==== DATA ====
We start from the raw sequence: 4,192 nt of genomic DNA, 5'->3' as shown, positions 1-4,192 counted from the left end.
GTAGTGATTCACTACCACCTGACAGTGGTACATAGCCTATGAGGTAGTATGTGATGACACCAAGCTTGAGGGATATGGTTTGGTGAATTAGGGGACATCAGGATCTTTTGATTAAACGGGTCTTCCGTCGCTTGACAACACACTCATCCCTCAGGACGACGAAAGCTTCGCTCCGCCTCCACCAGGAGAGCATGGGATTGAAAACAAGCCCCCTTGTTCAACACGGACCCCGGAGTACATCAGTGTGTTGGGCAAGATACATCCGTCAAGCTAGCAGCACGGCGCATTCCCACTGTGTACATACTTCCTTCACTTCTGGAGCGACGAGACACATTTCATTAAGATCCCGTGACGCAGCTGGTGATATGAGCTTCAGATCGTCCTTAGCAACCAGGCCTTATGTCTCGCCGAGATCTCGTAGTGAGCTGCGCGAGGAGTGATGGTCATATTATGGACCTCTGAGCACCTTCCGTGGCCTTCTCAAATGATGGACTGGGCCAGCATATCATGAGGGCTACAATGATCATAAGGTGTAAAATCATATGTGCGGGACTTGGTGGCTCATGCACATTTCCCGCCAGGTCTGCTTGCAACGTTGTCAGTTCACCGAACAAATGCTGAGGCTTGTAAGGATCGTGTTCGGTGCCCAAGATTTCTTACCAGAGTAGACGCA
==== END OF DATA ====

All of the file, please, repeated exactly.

We start from the raw sequence: 4,192 nt of genomic DNA, 5'->3' as shown, positions 1-4,192 counted from the left end.
GTAGTGATTCACTACCACCTGACAGTGGTACATAGCCTATGAGGTAGTATGTGATGACACCAAGCTTGAGGGATATGGTTTGGTGAATTAGGGGACATCAGGATCTTTTGATTAAACGGGTCTTCCGTCGCTTGACAACACACTCATCCCTCAGGACGACGAAAGCTTCGCTCCGCCTCCACCAGGAGAGCATGGGATTGAAAACAAGCCCCCTTGTTCAACACGGACCCCGGAGTACATCAGTGTGTTGGGCAAGATACATCCGTCAAGCTAGCAGCACGGCGCATTCCCACTGTGTACATACTTCCTTCACTTCTGGAGCGACGAGACACATTTCATTAAGATCCCGTGACGCAGCTGGTGATATGAGCTTCAGATCGTCCTTAGCAACCAGGCCTTATGTCTCGCCGAGATCTCGTAGTGAGCTGCGCGAGGAGTGATGGTCATATTATGGACCTCTGAGCACCTTCCGTGGCCTTCTCAAATGATGGACTGGGCCAGCATATCATGAGGGCTACAATGATCATAAGGTGTAAAATCATATGTGCGGGACTTGGTGGCTCATGCACATTTCCCGCCAGGTCTGCTTGCAACGTTGTCAGTTCACCGAACAAATGCTGAGGCTTGTAAGGATCGTGTTCGGTGCCCAAGATTTCTTACCAGAGTAGACGCA